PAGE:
WW2010
University of Illinois

WW2010
 
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Online Guides
 
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Meteorology
 
  introduction
 
  air masses, fronts
 
> clouds, precipitation
 
  el nino
 
  forces, winds
 
  hurricanes
 
  hydrologic cycle
 
  light, optics
 
  midlatitude cyclones
 
  severe storms
 
  weather forecasting

Clouds, Precipitation
 
  introduction
 
  development
 
> cloud types
 
  precipitation

Cloud Types
 
  introduction
 
  high-level clouds
 
  mid-level clouds
 
  low-level clouds
 
  vertically developed
 
> other cloud types

Other Cloud Types
 
  contrails
 
  billow clouds
 
> mammatus
 
  orographic
 
  pileus

User Interface
 
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> text

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Mammatus Clouds
sagging pouch-like structures

Mammatus are pouch-like cloud structures and a rare example of clouds in sinking air.

[Image: example of mammatus (67K)]
Photograph by: Manikin
Sometimes very ominous in appearance, mammatus clouds are harmless and do not mean that a tornado is about to form; a commonly held misconception. In fact, mammatus are usually seen after the worst of a thunderstorm has passed.

As updrafts carry precipitation enriched air to the cloud top, upward momentum is lost and the air begins to spread out horizontally, becoming a part of the anvil cloud. Because of its high concentration of precipitation particles (ice crystals and water droplets), the saturated air is heavier than the surrounding air and sinks back towards the earth.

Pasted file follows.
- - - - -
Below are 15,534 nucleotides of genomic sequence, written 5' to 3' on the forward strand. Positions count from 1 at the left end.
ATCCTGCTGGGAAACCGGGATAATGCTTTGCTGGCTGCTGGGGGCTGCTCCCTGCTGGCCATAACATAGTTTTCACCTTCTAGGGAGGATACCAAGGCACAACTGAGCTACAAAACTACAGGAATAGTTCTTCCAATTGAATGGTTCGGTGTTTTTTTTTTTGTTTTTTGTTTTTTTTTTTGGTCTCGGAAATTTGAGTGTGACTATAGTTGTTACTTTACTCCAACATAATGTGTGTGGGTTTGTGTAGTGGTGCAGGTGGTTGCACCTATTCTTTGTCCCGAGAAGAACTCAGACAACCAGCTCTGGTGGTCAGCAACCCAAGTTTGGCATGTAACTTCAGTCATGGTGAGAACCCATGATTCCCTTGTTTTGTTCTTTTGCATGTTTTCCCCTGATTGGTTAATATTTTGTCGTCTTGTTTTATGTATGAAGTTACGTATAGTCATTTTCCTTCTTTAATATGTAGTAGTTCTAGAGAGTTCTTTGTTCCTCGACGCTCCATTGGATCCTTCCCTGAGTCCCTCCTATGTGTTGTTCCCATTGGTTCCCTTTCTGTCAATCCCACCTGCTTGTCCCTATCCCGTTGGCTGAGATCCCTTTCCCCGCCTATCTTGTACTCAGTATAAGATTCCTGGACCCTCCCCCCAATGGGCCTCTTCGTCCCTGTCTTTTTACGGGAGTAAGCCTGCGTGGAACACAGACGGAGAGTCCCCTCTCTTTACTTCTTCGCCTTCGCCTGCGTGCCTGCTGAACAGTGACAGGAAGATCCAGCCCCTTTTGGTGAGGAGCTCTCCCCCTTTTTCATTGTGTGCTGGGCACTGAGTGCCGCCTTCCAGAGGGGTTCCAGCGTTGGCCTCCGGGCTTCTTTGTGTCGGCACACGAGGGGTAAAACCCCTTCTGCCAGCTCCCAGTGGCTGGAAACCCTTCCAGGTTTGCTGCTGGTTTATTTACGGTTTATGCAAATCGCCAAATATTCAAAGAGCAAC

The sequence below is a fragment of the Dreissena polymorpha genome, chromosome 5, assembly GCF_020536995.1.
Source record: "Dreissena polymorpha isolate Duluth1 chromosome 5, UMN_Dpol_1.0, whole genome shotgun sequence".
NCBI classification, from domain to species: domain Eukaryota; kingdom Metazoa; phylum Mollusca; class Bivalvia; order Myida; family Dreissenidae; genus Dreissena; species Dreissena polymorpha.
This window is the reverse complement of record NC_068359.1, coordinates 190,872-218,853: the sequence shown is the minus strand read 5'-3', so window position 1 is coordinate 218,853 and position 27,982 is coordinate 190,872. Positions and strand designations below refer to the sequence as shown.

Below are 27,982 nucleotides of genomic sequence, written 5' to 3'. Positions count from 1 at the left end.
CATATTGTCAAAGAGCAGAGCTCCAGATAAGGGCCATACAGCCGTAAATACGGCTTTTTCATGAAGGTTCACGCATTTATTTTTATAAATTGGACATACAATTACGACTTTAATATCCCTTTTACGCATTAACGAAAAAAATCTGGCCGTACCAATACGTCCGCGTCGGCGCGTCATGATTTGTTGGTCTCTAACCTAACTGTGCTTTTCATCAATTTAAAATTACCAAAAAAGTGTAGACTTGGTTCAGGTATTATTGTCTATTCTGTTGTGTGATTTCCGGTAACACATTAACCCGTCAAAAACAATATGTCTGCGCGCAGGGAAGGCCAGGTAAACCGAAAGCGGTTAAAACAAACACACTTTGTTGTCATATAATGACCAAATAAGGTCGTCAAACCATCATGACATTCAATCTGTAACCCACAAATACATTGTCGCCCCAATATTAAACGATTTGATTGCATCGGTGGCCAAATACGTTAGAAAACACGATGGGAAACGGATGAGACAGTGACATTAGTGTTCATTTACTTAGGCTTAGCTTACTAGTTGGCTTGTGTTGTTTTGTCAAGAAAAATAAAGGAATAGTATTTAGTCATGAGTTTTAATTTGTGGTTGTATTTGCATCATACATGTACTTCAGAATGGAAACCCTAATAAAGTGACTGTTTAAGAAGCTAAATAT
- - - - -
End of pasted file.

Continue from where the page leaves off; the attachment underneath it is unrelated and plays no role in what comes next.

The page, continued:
The temperature of the subsiding air increases as it descends. However, since heat energy is required to melt and evaporate the precipitation particles contained within the sinking air, the warming produced by the sinking motion is quickly used up in the evaporation of precipitation particles. If more energy is required for evaporation than is generated by the subsidence, the sinking air will be cooler than its surroundings and will continue to sink downward.

[Image: ominous looking mammatus (70K)]
Photograph by: NOAA
The subsiding air eventually appears below the cloud base as rounded pouch-like structures called mammatus clouds.

Mammatus are long lived if the sinking air contains large drops and snow crystals since larger particles require greater amounts of energy for evaporation to occur. Over time, the cloud droplets do eventually evaporate and the mammatus dissolve.

[Image: sunlit mammatus beneath a thunderstorm (102K)]
Photograph by: NOAA
Mammatus typically develop on the underside of a thunderstorm's anvil and can be a remarkable sight, especially when sunlight is reflected off of them.



billow clouds
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Credits and Acknowledgments for WW2010.
Department of Atmospheric Sciences (DAS) at
the University of Illinois at Urbana-Champaign.

orographic